By Thaddeus Miller . . . Fresno County Board of Supervisors unanimously voted this week to repeal an ordinance that restricts how close convicted sex offenders can live near schools and parks — a policy California’s Supreme Court found unconstitutional.
The move by Fresno County also includes a settlement with a Sacramento-based attorney who sued over the law.
The county has joined other localities across the state who have lifted the 2,000-foot or greater buffer many municipalities required of sex offenders for more than a decade.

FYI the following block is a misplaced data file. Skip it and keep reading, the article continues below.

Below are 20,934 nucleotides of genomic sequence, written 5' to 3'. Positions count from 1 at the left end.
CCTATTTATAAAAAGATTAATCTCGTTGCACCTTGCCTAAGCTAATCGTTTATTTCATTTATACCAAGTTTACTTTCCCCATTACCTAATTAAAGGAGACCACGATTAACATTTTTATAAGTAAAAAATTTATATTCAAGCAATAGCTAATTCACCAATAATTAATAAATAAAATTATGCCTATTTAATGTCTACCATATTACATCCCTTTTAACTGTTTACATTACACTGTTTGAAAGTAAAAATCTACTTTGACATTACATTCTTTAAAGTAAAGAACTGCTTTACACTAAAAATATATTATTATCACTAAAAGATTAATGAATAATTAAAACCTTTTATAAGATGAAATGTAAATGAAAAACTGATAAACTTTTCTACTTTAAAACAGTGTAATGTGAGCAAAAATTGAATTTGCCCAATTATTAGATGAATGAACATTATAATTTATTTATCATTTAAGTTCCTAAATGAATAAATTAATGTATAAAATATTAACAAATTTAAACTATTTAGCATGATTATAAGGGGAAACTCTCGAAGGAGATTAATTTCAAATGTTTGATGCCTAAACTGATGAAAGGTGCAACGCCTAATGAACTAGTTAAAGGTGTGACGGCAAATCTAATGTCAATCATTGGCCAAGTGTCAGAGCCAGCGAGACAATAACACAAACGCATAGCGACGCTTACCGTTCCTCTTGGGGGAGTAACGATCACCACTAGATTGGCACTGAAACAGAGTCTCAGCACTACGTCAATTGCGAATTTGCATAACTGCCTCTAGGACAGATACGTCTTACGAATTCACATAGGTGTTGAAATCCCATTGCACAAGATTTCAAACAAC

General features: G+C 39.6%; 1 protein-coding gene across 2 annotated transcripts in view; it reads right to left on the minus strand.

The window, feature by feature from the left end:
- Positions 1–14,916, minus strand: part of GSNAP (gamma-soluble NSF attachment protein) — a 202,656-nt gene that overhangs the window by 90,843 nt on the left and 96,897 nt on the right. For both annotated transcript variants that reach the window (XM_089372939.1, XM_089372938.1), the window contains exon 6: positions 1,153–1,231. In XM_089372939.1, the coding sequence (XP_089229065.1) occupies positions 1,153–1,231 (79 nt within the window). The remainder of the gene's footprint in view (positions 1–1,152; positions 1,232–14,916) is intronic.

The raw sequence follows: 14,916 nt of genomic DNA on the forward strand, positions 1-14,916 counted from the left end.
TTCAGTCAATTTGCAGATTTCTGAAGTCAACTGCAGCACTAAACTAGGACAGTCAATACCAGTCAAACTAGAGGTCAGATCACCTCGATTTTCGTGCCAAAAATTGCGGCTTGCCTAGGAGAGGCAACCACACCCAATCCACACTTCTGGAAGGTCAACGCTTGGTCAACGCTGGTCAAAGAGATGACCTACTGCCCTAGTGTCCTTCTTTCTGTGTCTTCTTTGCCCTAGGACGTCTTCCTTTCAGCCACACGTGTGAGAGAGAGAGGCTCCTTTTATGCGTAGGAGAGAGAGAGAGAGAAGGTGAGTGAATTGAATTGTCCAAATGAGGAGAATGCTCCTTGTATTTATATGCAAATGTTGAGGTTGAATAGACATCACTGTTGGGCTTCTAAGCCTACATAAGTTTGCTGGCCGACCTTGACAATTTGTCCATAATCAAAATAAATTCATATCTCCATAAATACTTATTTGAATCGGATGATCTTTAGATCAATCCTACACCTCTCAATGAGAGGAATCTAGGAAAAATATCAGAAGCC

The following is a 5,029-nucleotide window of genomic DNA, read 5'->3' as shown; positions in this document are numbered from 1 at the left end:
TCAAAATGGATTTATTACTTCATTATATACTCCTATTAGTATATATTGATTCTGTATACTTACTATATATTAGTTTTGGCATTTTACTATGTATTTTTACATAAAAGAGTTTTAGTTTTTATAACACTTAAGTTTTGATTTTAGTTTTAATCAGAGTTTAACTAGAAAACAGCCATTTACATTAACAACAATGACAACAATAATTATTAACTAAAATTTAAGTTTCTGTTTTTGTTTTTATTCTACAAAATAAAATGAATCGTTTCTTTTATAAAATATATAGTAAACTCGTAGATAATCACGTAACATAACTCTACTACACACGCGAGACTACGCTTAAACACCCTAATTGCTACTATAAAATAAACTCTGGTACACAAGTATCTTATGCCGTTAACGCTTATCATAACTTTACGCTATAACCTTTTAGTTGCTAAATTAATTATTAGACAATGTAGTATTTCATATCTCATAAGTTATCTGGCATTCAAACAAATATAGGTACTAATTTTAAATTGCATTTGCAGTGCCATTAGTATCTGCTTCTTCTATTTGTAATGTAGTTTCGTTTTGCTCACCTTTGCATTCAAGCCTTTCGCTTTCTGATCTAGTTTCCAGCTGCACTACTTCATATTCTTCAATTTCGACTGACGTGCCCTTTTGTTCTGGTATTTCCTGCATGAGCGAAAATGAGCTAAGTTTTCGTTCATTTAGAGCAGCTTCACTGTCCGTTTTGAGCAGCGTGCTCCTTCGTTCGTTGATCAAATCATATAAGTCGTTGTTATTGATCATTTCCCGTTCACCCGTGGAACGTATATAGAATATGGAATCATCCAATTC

About 40 localities, like Santa Clarita, Lompoc and several cities in Los Angeles County, have repealed their housing measures in recent years following litigation from Janice Bellucci, who is the executive director of the Alliance for Constitutional Sex Offense Laws.
She represents a man court documents refer to as “John Doe,” who lives within 90 miles of the Fresno County in an RV but wishes to move into the county. He filed suit late last year.
The California Supreme Court decided in 2015 that blanket residency restrictions were unconstitutional, because they treated every offender equally — whether they exposed themselves in public once or were a repeat rapist.
“We gave them a couple years notice,” Bellucci said of Fresno County on Wednesday, noting the 2015 court decision. “It took them almost five years to do the right thing.”